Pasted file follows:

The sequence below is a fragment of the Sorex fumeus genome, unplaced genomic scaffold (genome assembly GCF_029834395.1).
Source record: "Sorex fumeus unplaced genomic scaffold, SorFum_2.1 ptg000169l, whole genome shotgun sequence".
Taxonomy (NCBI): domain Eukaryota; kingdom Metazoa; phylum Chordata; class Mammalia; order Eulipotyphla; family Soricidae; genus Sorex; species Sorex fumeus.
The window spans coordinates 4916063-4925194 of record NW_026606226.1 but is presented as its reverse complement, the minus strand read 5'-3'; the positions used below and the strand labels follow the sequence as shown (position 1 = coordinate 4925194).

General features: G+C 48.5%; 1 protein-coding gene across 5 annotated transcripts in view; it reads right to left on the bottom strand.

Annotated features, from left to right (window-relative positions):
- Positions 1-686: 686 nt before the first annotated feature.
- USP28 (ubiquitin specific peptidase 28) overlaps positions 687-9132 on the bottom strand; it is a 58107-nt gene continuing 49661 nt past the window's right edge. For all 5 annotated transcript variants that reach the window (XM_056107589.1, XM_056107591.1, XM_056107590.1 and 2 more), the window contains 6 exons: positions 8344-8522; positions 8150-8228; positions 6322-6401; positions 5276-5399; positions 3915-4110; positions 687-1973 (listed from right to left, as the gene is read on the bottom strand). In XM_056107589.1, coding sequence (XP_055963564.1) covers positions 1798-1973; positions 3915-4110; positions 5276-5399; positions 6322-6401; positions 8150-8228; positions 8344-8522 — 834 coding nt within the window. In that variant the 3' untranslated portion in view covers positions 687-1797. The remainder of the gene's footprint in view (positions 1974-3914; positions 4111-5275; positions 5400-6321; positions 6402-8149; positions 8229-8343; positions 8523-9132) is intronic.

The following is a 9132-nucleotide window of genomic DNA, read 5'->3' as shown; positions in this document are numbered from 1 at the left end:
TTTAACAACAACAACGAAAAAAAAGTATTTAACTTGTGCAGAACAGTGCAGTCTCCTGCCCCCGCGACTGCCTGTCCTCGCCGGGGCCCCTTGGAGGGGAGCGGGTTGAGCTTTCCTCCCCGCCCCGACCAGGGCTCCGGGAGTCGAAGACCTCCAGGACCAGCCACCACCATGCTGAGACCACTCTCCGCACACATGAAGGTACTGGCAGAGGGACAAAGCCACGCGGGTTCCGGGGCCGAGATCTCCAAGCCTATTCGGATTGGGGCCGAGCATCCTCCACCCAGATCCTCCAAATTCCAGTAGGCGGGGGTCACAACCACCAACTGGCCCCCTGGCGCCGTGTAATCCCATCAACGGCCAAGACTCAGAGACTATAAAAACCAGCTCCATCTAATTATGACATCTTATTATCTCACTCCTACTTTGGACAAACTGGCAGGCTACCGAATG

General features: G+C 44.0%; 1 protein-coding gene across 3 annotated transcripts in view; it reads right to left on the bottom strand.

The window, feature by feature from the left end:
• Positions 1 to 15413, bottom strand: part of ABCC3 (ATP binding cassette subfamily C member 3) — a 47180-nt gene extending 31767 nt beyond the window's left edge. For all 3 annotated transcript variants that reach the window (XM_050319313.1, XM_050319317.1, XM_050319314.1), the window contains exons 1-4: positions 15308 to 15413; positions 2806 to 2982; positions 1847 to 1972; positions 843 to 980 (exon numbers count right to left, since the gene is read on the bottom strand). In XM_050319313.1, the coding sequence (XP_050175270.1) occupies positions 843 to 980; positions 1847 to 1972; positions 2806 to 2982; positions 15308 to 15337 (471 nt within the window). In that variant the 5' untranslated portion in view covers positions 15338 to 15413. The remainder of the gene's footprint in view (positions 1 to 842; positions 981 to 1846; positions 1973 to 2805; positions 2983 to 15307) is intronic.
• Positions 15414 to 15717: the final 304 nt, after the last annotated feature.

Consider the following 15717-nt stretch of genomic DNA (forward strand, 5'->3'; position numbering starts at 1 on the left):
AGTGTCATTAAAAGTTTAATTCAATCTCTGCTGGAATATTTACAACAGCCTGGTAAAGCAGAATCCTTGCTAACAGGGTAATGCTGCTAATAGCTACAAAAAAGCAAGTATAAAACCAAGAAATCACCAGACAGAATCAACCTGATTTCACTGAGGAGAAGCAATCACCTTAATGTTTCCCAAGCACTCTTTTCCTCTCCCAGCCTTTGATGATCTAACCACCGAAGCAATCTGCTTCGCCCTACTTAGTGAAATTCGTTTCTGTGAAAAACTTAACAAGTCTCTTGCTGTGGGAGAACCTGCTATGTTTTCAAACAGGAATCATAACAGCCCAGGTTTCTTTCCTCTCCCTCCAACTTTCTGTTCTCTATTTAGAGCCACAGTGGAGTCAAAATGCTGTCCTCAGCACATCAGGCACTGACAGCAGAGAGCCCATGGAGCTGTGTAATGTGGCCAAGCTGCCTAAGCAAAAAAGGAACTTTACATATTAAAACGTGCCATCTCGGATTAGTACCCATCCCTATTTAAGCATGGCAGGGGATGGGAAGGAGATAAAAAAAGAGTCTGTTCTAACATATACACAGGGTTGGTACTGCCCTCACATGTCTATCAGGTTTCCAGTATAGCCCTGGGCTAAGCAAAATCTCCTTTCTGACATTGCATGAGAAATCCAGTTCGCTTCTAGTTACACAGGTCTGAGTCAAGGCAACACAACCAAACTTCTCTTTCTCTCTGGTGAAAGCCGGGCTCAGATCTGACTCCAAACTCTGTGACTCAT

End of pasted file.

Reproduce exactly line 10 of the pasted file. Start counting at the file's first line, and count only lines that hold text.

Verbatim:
TTTAACAACAACAACGAAAAAAAAGTATTTAACTTGTGCAGAACAGTGCAGTCTCCTGCCCCCGCGACTGCCTGTCCTCGCCGGGGCCCCTTGGAGGGGAGCGGGTTGAGCTTTCCTCCCCGCCCCGACCAGGGCTCCGGGAGTCGAAGACCTCCAGGACCAGCCACCACCATGCTGAGACCACTCTCCGCACACATGAAGGTACTGGCAGAGGGACAAAGCCACGCGGGTTCCGGGGCCGAGATCTCCAAGCCTATTCGGATTGGGGCCGAGCATCCTCCACCCAGATCCTCCAAATTCCAGTAGGCGGGGGTCACAACCACCAACTGGCCCCCTGGCGCCGTGTAATCCCATCAACGGCCAAGACTCAGAGACTATAAAAACCAGCTCCATCTAATTATGACATCTTATTATCTCACTCCTACTTTGGACAAACTGGCAGGCTACCGAATG